I’ve had a lot of trouble writing this post. I had trouble deciding what to write about, and finally settled on writing about the idea of “traveling light:” what the phrase really means, when one pauses to think about it, and how it applies to the way one lives one’s life, not just as a traveler, but as a human being. I’d hoped to approach this through writing about packing and “pack-ratting”, and about the ways in which traveling a lot (and making travel a priority in my life) has taught me—or forced me to learn—how to travel lighter, if not how to travel light.

But as I started writing, I found myself struggling to put together sentences that hung together with any sort of coherence. At first I blamed myself for being unable to write with sufficient clarity or directness. Or rather, I blamed myself for lacking the clarity and directness of mind necessary to the creation of writing that contains those same qualities.

But as I continued to struggle, I realized that it’s not entirely my fault that I have trouble really understanding how to travel light, and what makes doing so such a good thing. Our culture is awash in contradictory language, and part of my problem comes directly out of the swirling morass of inconsistencies with which we address ideas of heaviness and lightness in the world today. It’s hard to navigate the slim and fragile space between carrying just enough with you wherever you go, and carrying too much or too little, when all around you there are dozens of conflicting messages competing for your attention. There are the spiritual warnings not to “carry too much baggage,” the wallet-breaking cost of extra bag fees for all the real, physical baggage we do carry around, and the warring advertisements, urging us to waste less, use less, to be green, while at the same time urging us to buy, buy, buy, sometimes in the same 30 second commercial. The world tells us it’s good to travel light, but also good to be grounded; bad to be too weighed down, but also bad to be flighty.

Poster at my bus stop. I hate it.

And in all of this I haven’t even mentioned one of the most pervasive dialogues about heaviness and lightness in our culture, that surrounding discussions and representations of our bodies themselves, of what is beautiful, what is healthy, what is normal  (ideas which walk hand in hand with our conceptions of what it is ugly, hazardous, or unnatural).

A lot of my posts recently have been about struggling with adjusting to staying in one place after having spent so much time on the move, and part of this struggle has been trying to learn how I can keep “traveling light” while I’m not traveling—while I’m just living my life. It’s been the struggle to translate the literal application of traveling light to a metaphysical plane. This began when I noticed myself having a hard time distinguishing “settling in” from “buying a lot of stuff.”  I’ve been asking myself questions like do you need to buy a bunch of furniture to feel settled? Or should you wait until you actually feel settled before you buy any furniture? And after those questions, other, harder ones, like Why am I so naive/materialistic/confused as to think furniture has anything to do with truly being settled?

Earlier, when I was struggling to write an article about packing, and budgets, and saving money to travel, I made lists of tips gleaned from my experiences. The lists included 3 things to take with you (#1. many many pairs of clean dry socks), 3 things to leave behind (#3. anything you’d be utterly and irreversibly heartbroken to lose), 3 most indispensable items (#1. my extra large travel towel), 3 most dispensable items (#2. those shoes I never, ever wore…) and a three general principles for spending less at home to help you save money for your next trip abroad (#3. take care of the stuff you already own).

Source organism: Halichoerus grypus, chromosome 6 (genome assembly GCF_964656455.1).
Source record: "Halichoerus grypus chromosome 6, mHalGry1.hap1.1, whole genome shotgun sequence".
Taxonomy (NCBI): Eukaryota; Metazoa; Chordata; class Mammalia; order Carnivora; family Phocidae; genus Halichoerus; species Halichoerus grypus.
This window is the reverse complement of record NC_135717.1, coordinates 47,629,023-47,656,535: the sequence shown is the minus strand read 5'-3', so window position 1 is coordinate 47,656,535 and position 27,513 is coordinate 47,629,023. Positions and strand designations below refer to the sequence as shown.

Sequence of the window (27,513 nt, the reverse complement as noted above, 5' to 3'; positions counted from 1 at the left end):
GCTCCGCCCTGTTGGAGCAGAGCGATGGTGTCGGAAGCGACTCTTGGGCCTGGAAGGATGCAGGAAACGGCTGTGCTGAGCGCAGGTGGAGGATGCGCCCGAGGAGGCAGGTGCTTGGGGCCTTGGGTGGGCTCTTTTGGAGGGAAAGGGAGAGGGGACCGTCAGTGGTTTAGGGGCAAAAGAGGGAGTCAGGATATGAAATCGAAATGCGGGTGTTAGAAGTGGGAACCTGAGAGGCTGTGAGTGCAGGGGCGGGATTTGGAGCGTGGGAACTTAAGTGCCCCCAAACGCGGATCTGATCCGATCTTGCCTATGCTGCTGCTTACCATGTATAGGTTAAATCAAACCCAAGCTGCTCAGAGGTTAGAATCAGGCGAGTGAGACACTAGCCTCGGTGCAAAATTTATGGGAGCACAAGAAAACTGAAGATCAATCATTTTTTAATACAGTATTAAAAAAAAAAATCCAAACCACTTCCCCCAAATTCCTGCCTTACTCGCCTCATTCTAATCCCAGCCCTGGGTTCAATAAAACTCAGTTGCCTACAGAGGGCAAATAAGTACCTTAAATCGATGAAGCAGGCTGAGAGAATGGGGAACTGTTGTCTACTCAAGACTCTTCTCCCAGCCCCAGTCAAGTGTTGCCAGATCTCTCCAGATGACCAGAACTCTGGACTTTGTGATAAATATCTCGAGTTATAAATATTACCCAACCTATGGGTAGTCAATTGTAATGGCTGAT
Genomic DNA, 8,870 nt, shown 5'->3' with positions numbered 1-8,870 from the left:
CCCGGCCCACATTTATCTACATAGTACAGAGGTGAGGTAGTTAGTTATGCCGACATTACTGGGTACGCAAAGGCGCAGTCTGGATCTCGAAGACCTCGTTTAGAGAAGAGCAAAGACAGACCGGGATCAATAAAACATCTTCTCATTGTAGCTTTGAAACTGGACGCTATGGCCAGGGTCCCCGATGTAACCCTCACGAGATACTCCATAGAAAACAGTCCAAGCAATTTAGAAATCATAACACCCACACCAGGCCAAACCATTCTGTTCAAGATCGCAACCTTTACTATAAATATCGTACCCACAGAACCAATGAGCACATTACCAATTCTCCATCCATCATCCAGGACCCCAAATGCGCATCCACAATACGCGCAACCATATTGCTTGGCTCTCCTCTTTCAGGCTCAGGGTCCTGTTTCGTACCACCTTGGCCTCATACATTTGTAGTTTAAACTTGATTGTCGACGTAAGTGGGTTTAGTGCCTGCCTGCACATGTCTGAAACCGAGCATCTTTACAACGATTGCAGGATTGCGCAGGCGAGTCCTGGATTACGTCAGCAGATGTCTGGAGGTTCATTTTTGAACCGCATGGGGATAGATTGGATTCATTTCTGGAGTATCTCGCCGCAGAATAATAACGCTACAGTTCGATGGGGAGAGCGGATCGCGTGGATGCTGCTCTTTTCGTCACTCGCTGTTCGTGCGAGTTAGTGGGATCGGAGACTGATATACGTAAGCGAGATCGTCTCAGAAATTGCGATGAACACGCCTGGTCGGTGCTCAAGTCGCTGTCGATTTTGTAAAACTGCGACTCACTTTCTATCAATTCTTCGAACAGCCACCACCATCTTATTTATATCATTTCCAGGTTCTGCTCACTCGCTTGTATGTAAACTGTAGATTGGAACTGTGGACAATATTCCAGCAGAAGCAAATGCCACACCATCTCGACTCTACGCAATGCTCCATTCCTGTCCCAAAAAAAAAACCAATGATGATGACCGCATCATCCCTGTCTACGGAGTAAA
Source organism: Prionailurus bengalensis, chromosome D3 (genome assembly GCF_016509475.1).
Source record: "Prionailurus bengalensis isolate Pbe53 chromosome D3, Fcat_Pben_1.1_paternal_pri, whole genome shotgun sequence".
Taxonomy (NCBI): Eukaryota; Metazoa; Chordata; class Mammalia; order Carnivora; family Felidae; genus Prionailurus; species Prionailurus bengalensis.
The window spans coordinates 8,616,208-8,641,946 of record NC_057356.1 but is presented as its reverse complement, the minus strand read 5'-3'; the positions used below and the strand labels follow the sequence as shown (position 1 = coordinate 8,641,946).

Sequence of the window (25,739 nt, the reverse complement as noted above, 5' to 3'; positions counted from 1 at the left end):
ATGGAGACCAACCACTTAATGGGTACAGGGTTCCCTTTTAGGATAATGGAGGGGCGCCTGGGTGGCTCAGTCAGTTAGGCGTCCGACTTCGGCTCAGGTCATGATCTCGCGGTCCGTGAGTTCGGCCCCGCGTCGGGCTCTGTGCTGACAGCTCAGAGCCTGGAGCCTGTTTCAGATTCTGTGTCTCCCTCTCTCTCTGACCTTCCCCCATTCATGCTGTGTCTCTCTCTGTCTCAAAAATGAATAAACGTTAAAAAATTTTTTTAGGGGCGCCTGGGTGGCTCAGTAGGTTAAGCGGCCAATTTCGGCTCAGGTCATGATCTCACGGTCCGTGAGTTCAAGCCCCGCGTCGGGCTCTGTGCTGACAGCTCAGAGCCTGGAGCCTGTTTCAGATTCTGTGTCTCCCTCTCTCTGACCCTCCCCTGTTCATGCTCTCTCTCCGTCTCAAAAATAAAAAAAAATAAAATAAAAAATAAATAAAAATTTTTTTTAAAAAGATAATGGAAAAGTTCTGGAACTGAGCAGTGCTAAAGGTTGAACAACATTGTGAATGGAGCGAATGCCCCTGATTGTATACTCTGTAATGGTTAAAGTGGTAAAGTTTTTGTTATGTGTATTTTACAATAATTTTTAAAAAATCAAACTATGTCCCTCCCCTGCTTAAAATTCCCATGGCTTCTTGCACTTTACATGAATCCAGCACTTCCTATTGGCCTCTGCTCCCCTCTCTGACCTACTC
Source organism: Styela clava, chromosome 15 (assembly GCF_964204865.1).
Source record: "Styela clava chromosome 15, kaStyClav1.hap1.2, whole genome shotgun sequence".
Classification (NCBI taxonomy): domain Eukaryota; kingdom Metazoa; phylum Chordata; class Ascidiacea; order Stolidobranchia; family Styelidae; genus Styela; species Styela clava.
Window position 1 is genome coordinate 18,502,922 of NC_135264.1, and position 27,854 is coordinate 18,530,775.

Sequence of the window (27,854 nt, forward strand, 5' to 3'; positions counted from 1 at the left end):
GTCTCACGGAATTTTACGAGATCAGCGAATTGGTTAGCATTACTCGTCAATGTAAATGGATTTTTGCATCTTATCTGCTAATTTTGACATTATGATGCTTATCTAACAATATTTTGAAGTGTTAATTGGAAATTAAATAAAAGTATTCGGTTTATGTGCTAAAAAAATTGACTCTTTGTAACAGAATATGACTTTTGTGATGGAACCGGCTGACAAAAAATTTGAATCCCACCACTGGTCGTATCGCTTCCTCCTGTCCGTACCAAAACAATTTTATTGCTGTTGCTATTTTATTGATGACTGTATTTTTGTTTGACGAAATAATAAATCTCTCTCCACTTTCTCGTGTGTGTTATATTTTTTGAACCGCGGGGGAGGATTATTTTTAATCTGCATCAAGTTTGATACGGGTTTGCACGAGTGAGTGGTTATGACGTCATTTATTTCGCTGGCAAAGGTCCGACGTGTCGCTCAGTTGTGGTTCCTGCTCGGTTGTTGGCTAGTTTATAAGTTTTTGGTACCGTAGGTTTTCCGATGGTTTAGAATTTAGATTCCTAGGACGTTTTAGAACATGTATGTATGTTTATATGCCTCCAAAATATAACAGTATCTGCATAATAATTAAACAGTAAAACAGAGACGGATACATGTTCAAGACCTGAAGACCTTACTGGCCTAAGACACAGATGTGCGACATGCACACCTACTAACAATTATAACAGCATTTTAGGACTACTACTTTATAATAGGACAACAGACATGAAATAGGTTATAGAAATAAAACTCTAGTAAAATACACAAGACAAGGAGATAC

I thought maybe writing a bunch of lists would make things clearer to me, would help me sense some kind of rhythm, pattern or balance in my experiences that I hadn’t seen before. But words like balance, though they feel comforting coming off the tongue, can be just as confusing as the swampy verbiage of weightiness or lack thereof, of trying to travel light without leading a life that is weightless and superficial, or of being grounded without being terribly, immutably weighed down.

A few too many suitcases. Credit: malias.

And distance, a change of perspective, won’t always make things clearer. Far from it. Sometimes the places you go to look for answers greet you with great unreeling ribbons of doubt, and you leave them lost in the questions you brought with you, not knowing where to look next.

If I’ve learned anything over the past year, it’s that it’s naive to think that any one thing, or any one place, holds answers to all the questions that I have. And I’ve learned it’s naive to think that traveling, just by itself, can teach you where to find yourself, how to live well, how to be more responsible and compassionate, or how to change the world. I’m not even sure that traveling is the best way to learn how to travel light. Sometimes I feel like traveling has actually made my world heavier. Maybe my backpack is lighter, but my mind walks around carrying more than ever. Traveling has taught me to take in bigger portions of the world, to ask bigger questions, and to expect more from myself. And luckily, it has also taught me that I can survive feeling confused, alone or out of place. So maybe, in the end, traveling light doesn’t mean carrying less. Maybe it just means being stronger and better prepared, so whatever burdens you bear, whatever questions you have, they’re easier to carry because you feel the value of their weight.